School district bridges rural internet gap with school bus WiFi

News Photo by Julie Riddle Jasmine Turner, 10th grader at Alcona Community Schools, works on a story using WiFi on a bus after school on Tuesday.

LINCOLN — When Alcona County students climbed aboard school buses this fall, they tapped into newly installed wireless internet designed to make hours-long commutes more bearable.

The techy upgrade also equips kids to succeed in the classroom, said Donald Neuenfeldt, transportation director for Alcona Community Schools.

With 60% of the district’s students lacking reliable internet at home, the tech-ready buses provide more than just a chance to watch the latest video or message friends, Neuenfeldt said.

The new internet access turns buses into a learning space where kids can get caught up on faltering grades or surge ahead of their classmates.

Upper-grade students with limited internet access outside school earn lower grades and standardized test scores and are less likely to attend college, according to a study of rural Michigan schools by Michigan State University researchers.

In rural school districts — where bus drivers pick up an average of eight students per square mile, compared with 37 per square mile in nonrural areas, according to the report — long rides on wired-for-internet buses provide a service many homes can’t, Neuenfeldt said.

“When they leave the bus, they don’t have internet,” he said. “They don’t have anything.”

Alcona 10th grader Jasmine Turner uses her hour and a quarter ride home to do some writing or listen to music over the internet.

“It’s really good,” she grinned, offering a glimpse of a story she’s writing just for fun.

Boarding the bus at 6:50 a.m. each day, she uses some bus rides to sleep, but the bus’s internet access helps her and other kids not waste all that passenger time, Turner said.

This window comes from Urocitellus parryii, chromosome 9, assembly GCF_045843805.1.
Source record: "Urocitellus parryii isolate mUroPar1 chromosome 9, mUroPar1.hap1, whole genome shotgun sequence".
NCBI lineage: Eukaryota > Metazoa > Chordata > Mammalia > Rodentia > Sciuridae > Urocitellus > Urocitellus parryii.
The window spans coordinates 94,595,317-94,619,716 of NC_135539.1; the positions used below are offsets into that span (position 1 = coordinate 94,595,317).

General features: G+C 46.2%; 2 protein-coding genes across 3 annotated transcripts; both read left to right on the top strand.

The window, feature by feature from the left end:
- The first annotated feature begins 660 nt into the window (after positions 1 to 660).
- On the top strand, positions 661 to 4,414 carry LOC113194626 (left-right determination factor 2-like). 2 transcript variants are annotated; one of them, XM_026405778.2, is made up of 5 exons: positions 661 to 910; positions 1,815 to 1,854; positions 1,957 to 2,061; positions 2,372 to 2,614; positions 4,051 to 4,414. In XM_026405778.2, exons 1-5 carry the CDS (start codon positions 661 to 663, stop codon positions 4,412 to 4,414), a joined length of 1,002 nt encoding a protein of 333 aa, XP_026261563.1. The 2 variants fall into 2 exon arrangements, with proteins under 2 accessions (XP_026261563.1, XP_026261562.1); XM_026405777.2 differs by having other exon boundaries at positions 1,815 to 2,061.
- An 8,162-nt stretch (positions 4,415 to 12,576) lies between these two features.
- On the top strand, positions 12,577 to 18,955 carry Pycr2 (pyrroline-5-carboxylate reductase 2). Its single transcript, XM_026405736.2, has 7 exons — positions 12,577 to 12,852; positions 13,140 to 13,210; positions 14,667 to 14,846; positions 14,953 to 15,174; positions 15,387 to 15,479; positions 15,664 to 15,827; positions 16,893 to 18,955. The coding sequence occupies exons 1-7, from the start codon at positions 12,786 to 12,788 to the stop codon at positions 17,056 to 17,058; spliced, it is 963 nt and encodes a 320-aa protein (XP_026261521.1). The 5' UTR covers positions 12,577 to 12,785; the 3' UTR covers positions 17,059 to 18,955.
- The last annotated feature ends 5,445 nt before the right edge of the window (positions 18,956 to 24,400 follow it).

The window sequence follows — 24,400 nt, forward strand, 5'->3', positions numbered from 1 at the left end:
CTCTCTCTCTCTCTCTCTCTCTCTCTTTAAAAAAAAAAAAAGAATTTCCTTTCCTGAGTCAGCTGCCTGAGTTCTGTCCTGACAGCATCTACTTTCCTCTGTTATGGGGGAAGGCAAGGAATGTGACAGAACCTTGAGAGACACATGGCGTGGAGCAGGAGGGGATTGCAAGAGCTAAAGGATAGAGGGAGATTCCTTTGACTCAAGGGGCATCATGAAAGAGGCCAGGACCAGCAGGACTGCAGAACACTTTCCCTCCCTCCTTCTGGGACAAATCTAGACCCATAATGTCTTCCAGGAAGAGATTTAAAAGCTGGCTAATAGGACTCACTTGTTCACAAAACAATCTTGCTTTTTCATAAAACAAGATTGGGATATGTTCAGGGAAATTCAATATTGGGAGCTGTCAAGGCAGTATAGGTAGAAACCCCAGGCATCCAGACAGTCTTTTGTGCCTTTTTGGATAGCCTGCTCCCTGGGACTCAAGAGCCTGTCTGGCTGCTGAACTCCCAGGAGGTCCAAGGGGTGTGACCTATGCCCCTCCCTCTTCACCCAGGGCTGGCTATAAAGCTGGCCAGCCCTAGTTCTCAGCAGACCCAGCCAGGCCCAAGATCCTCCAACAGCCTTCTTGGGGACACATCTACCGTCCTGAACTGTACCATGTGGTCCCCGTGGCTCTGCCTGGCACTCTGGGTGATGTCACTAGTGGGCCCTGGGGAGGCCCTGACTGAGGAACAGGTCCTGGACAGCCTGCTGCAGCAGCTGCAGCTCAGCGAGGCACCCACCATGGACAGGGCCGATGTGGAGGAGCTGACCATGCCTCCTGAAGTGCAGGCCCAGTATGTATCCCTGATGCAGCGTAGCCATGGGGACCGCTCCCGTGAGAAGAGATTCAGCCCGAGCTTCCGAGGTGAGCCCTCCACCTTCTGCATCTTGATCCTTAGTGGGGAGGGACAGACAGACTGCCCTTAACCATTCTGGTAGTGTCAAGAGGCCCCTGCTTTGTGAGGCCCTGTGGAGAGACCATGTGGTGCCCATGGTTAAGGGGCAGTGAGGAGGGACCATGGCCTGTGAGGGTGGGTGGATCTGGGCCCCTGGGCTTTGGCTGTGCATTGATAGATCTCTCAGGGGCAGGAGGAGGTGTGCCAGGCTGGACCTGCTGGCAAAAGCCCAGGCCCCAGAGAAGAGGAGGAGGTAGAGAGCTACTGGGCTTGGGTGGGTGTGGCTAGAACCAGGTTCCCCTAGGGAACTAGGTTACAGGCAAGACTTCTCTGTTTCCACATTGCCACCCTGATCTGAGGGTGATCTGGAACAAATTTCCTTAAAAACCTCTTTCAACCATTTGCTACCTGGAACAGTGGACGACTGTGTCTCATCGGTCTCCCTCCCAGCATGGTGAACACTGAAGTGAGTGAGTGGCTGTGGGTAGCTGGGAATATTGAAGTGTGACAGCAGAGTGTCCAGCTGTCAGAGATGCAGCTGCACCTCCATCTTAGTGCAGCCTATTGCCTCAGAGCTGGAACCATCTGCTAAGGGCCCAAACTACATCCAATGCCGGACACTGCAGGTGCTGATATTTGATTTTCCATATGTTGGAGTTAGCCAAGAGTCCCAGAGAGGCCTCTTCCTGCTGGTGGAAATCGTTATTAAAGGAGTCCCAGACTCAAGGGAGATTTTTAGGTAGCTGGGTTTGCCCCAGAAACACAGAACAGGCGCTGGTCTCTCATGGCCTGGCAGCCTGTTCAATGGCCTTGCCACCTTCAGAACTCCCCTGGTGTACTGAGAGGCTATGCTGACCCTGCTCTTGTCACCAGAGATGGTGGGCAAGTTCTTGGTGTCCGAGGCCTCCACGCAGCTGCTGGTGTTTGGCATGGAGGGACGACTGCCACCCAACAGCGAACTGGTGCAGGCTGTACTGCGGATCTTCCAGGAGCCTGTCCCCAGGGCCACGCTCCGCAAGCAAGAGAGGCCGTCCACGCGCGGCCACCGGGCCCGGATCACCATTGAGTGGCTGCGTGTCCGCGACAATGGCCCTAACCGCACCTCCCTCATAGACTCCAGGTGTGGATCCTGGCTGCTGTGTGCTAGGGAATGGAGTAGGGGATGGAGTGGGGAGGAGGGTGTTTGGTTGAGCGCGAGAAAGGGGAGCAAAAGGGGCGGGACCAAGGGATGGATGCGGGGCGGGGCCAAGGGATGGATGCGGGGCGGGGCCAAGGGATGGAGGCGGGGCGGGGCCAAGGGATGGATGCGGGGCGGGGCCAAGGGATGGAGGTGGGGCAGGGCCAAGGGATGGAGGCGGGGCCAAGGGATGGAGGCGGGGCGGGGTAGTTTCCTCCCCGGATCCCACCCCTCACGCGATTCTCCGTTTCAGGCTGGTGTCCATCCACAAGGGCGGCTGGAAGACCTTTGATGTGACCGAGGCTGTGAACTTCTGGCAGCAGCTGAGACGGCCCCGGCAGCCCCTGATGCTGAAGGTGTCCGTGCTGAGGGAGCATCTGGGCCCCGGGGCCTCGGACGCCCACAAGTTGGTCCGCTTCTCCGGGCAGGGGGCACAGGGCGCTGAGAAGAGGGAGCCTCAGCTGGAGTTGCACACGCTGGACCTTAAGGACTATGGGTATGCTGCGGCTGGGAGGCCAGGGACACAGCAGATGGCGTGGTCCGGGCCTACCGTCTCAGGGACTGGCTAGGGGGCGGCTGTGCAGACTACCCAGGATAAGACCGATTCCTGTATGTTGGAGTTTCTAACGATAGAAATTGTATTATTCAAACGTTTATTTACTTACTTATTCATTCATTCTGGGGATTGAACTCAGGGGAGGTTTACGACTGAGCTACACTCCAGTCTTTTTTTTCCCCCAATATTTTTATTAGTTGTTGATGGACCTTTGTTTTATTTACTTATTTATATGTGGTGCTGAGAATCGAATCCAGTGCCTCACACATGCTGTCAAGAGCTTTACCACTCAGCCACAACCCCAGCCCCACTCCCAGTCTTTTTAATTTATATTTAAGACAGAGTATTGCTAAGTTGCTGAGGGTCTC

Some Alcona County kids ride the bus for two hours each way, said Dan O’Connor, superintendent of Alcona Community Schools.

That long distance between home and school thwarts some parents who wish they could let their kids participate in sports or school social events.

Conscious of those distant parents, the district chooses sports and clubs with transportation challenges in mind, O’Connor said.

An on-campus medical clinic and mental health workers keep those services close so parents can get help for their kids without having to cross transportation hurdles, he said.

Careful planning can’t shorten hefty rural bus rides, however — and, since students have to put in that time to get to and from school, they might as well use it productively, O’Connor said.

A federal emergency connectivity fund grant covered the cost of the WiFi, which the district connected to software designed to keep students safe on the internet while on buses.

If schools ever have to go virtual again, wired buses could serve as mobile WiFi stations, traveling to central locations where families could gather to connect their electronic devices, O’Connor said.

Students can also tap into bus WiFi on the way to athletic events, some hours away, he said.

Some students use the internet access to do school work. Others use it for chatting with friends or relaxing.

Even when students aren’t using the WiFi to enhance their studies, drivers report fewer discipline problems with WiFi onboard, O’Connor said.

“You put 60 kids on a bus with not much else to do, that can lead to bad decisions,” he said.

A calmer ride offers an important plus as the district, like other regions, reports a shortage of bus drivers and needs to convince people to consider stepping up as substitute drivers.

Students shouldn’t spend all day facing screens, and teachers deliberately plan in-class lessons that make sure students connect with the real world, O’Connor said.

Still, educational doors open farther when students can connect to the wealth of online tools available to teachers, and wired buses make that a little more possible, he said.

The school district, like many others in the area, provides portable computers every student can take with them on their long commutes to and from school.

Such tech is great, but, “They’re no good if the student has no internet,” O’Connor said.

Julie Riddle can be reached at 989-358-5693, jriddle@thealpenanews.com or on Twitter @jriddleX.


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